in Language & Culture, Our People

In North America, you wouldn’t belch during a meal as it’s considered bad manners; however in China and India, burping is completely acceptable—a sign that the food is delicious. Having knowledge about the differing dining habits around the world comes in handy, especially for frequent travelers wanting to make a good impression at the dinner table. But for company leaders involved in international business, cultural sensitivity is a must. Here at CSOFT International, we come from different backgrounds and are strategically placed in different locations around the world. This means that some members of our CSOFT family are living overseas, immersed in a culture different than their own. In the first of our two-part series which aims to leave CSOFT’s employee’s cross cultural blunders exposed, we asked Vice President Matt Arney and Senior Manager Robert Derbyshire to share their personal experience with culture shock.

Robert Derbyshire, Matt Arney

Robert Derbyshire

Nationality: British

Lived in China for 5 years

“One cultural difference I’ve noticed is the approach to text messages. I’ve made many blunders by not replying to Chinese friends’ texts in a timely fashion. In China, it’s expected that you’ll respond within a few minutes; in the UK, it’s normal to reply hours or days later. One day, I met a friendly girl at an Internet café and we exchanged numbers—something else that wouldn’t happen in England. On my way out, I got a text saying that it was nice to meet me. Half way home, I received another text asking if I’d received her first one. Two minutes later, I got a third text saying that I wasn’t good at responding and my Chinese was rubbish! Needless to say, I didn’t meet up with her again.”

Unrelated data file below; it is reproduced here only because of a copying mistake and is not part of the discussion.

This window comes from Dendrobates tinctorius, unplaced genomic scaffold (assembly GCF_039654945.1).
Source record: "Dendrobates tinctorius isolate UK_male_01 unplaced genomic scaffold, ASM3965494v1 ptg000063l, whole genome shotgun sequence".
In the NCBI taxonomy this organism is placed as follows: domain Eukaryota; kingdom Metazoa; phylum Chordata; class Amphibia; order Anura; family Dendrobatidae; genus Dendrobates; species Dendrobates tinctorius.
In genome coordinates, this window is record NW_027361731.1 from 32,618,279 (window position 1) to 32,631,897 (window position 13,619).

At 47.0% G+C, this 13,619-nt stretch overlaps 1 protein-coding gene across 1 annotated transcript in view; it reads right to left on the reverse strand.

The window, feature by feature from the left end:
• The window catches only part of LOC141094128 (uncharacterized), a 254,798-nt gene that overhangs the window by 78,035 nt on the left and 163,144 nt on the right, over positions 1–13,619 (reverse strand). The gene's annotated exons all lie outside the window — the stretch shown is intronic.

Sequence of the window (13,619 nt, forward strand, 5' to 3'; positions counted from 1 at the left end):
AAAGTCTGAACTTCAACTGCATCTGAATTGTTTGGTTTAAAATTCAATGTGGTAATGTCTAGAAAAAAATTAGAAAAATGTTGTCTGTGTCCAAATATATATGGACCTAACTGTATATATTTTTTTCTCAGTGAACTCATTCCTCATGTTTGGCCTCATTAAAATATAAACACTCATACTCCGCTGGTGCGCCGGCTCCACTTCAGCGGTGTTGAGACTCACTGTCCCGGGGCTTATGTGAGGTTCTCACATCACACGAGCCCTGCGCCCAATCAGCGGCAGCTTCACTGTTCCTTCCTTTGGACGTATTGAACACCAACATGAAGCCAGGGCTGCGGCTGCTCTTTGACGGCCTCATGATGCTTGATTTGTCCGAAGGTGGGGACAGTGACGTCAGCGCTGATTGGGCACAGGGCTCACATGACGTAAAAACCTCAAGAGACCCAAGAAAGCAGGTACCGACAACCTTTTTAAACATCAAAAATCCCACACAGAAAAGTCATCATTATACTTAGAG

Related:  Translating China: Succeeding in China’s Translation Industry

Matt Arney

Nationality: USA

Lived in Japan from 1991 – 1997

When I first arrived in Japan, I spoke zero Japanese and undoubtedly made numerous cultural blunders. After several weeks, I desperately needed a haircut and decided to brave a local salon for a trim. I confidently walked in and requested a haircut in English. I said to the stylist, “just cut a little,” using hand gestures to show her roughly 1/2 inch. She nodded, implying she understood my request. To my shock and horror, I ended up with a buzz cut. Apparently she misinterpreted my “just cut a little” to mean “just leave a little.” I owe her a debt of gratitude as this incident was a major reason I enrolled in a Japanese language school.”

If you are living or have lived overseas, feel free to share your cultural experience below. And for more on this topic, stay tuned for the second part of the series next week.

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